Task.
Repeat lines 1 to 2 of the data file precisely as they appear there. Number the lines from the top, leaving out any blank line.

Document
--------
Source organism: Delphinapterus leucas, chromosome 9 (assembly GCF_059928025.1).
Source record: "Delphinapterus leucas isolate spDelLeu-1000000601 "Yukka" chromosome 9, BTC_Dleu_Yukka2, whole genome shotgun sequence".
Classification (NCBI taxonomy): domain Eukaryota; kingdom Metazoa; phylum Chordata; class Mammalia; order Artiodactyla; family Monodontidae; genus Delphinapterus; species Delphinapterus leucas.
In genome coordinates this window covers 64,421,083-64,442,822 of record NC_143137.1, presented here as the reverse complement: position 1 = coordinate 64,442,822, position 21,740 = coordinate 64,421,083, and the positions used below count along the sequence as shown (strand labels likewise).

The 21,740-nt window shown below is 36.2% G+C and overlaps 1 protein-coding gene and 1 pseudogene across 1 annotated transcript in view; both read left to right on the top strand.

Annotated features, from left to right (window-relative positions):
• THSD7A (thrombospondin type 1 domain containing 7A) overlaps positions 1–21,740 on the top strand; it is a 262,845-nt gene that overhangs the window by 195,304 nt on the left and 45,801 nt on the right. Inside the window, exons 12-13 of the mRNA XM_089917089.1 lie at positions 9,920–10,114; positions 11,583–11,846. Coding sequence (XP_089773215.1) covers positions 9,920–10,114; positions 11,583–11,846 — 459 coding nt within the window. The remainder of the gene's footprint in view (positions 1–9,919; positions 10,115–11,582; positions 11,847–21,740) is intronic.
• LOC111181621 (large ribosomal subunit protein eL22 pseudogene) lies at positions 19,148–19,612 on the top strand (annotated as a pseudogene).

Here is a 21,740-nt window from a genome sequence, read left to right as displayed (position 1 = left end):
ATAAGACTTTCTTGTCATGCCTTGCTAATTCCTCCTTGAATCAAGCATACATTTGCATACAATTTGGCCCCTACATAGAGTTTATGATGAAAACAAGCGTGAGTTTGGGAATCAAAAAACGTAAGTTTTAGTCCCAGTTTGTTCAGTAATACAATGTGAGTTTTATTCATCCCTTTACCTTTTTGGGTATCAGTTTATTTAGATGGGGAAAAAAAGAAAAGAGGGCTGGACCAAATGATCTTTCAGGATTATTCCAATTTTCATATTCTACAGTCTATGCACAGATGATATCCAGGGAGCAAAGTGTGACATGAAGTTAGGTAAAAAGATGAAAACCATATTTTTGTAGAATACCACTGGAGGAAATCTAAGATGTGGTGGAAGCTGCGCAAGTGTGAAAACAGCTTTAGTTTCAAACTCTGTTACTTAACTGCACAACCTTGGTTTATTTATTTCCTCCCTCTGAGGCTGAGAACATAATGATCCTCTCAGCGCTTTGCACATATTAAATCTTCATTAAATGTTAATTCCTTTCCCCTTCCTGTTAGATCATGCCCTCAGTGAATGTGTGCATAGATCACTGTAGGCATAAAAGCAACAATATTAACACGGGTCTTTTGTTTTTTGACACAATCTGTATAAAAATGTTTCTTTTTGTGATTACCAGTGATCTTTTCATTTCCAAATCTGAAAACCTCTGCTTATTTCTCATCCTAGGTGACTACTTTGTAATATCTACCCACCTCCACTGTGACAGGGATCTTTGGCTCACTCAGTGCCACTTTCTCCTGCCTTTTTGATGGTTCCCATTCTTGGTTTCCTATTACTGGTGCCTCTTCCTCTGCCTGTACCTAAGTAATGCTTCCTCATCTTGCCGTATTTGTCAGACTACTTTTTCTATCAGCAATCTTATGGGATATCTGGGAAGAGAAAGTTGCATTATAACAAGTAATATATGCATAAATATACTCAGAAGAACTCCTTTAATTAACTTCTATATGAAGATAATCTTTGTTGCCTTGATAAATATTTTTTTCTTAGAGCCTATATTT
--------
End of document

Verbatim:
Source organism: Delphinapterus leucas, chromosome 9 (assembly GCF_059928025.1).
Source record: "Delphinapterus leucas isolate spDelLeu-1000000601 "Yukka" chromosome 9, BTC_Dleu_Yukka2, whole genome shotgun sequence".